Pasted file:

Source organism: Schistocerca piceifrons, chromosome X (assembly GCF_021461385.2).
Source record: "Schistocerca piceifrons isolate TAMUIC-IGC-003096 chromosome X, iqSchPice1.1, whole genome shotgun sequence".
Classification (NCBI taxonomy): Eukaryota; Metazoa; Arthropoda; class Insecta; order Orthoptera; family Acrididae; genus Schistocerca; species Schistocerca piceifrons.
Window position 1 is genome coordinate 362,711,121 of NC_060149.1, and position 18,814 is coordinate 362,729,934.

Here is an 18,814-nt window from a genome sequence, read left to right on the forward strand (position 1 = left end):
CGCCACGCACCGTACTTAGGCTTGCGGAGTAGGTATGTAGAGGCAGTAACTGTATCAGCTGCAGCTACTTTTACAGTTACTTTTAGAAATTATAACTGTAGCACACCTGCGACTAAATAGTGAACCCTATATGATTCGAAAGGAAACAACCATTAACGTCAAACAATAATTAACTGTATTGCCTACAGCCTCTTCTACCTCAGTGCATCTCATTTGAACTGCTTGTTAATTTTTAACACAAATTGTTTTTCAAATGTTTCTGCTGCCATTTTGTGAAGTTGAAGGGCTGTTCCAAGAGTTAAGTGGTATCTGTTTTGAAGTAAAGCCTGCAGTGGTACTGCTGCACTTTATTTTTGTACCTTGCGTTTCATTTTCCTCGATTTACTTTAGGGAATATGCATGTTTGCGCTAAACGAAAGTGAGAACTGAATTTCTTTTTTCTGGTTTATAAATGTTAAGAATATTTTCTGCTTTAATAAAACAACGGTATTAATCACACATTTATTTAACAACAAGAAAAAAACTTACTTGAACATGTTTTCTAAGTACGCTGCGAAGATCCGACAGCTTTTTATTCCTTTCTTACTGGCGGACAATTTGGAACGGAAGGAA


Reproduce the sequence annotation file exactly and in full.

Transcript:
Source organism: Schistocerca piceifrons, chromosome X (assembly GCF_021461385.2).
Source record: "Schistocerca piceifrons isolate TAMUIC-IGC-003096 chromosome X, iqSchPice1.1, whole genome shotgun sequence".
Classification (NCBI taxonomy): Eukaryota; Metazoa; Arthropoda; class Insecta; order Orthoptera; family Acrididae; genus Schistocerca; species Schistocerca piceifrons.
Window position 1 is genome coordinate 362,711,121 of NC_060149.1, and position 18,814 is coordinate 362,729,934.

Here is an 18,814-nt window from a genome sequence, read left to right on the forward strand (position 1 = left end):
CGCCACGCACCGTACTTAGGCTTGCGGAGTAGGTATGTAGAGGCAGTAACTGTATCAGCTGCAGCTACTTTTACAGTTACTTTTAGAAATTATAACTGTAGCACACCTGCGACTAAATAGTGAACCCTATATGATTCGAAAGGAAACAACCATTAACGTCAAACAATAATTAACTGTATTGCCTACAGCCTCTTCTACCTCAGTGCATCTCATTTGAACTGCTTGTTAATTTTTAACACAAATTGTTTTTCAAATGTTTCTGCTGCCATTTTGTGAAGTTGAAGGGCTGTTCCAAGAGTTAAGTGGTATCTGTTTTGAAGTAAAGCCTGCAGTGGTACTGCTGCACTTTATTTTTGTACCTTGCGTTTCATTTTCCTCGATTTACTTTAGGGAATATGCATGTTTGCGCTAAACGAAAGTGAGAACTGAATTTCTTTTTTCTGGTTTATAAATGTTAAGAATATTTTCTGCTTTAATAAAACAACGGTATTAATCACACATTTATTTAACAACAAGAAAAAAACTTACTTGAACATGTTTTCTAAGTACGCTGCGAAGATCCGACAGCTTTTTATTCCTTTCTTACTGGCGGACAATTTGGAACGGAAGGAA